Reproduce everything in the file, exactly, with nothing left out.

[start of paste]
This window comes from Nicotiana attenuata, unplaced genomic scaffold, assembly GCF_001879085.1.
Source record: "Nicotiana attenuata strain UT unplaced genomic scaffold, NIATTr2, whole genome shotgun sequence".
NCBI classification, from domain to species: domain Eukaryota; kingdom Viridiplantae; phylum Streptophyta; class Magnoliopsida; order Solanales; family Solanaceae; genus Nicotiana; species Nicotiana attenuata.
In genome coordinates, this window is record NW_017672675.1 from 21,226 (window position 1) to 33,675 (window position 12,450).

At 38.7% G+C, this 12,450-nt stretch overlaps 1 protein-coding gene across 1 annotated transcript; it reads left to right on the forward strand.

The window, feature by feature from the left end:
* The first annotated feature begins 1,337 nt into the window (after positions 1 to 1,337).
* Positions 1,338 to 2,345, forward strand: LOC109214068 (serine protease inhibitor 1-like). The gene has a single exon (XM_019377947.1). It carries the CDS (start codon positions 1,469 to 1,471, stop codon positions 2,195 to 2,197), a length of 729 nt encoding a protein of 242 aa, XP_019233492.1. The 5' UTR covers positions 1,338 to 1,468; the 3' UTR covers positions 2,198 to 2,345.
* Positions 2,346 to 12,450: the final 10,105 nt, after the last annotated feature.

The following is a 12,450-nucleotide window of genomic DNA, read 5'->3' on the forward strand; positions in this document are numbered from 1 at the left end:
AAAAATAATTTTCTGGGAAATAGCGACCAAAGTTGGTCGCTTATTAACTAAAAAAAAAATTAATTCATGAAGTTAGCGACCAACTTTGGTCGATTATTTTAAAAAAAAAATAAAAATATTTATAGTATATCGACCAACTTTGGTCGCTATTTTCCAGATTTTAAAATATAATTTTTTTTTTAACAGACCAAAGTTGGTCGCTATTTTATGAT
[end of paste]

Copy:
This window comes from Nicotiana attenuata, unplaced genomic scaffold, assembly GCF_001879085.1.
Source record: "Nicotiana attenuata strain UT unplaced genomic scaffold, NIATTr2, whole genome shotgun sequence".
NCBI classification, from domain to species: domain Eukaryota; kingdom Viridiplantae; phylum Streptophyta; class Magnoliopsida; order Solanales; family Solanaceae; genus Nicotiana; species Nicotiana attenuata.
In genome coordinates, this window is record NW_017672675.1 from 21,226 (window position 1) to 33,675 (window position 12,450).

At 38.7% G+C, this 12,450-nt stretch overlaps 1 protein-coding gene across 1 annotated transcript; it reads left to right on the forward strand.

The window, feature by feature from the left end:
* The first annotated feature begins 1,337 nt into the window (after positions 1 to 1,337).
* Positions 1,338 to 2,345, forward strand: LOC109214068 (serine protease inhibitor 1-like). The gene has a single exon (XM_019377947.1). It carries the CDS (start codon positions 1,469 to 1,471, stop codon positions 2,195 to 2,197), a length of 729 nt encoding a protein of 242 aa, XP_019233492.1. The 5' UTR covers positions 1,338 to 1,468; the 3' UTR covers positions 2,198 to 2,345.
* Positions 2,346 to 12,450: the final 10,105 nt, after the last annotated feature.

The following is a 12,450-nucleotide window of genomic DNA, read 5'->3' on the forward strand; positions in this document are numbered from 1 at the left end:
AAAAATAATTTTCTGGGAAATAGCGACCAAAGTTGGTCGCTTATTAACTAAAAAAAAAATTAATTCATGAAGTTAGCGACCAACTTTGGTCGATTATTTTAAAAAAAAAATAAAAATATTTATAGTATATCGACCAACTTTGGTCGCTATTTTCCAGATTTTAAAATATAATTTTTTTTTTAACAGACCAAAGTTGGTCGCTATTTTATGAT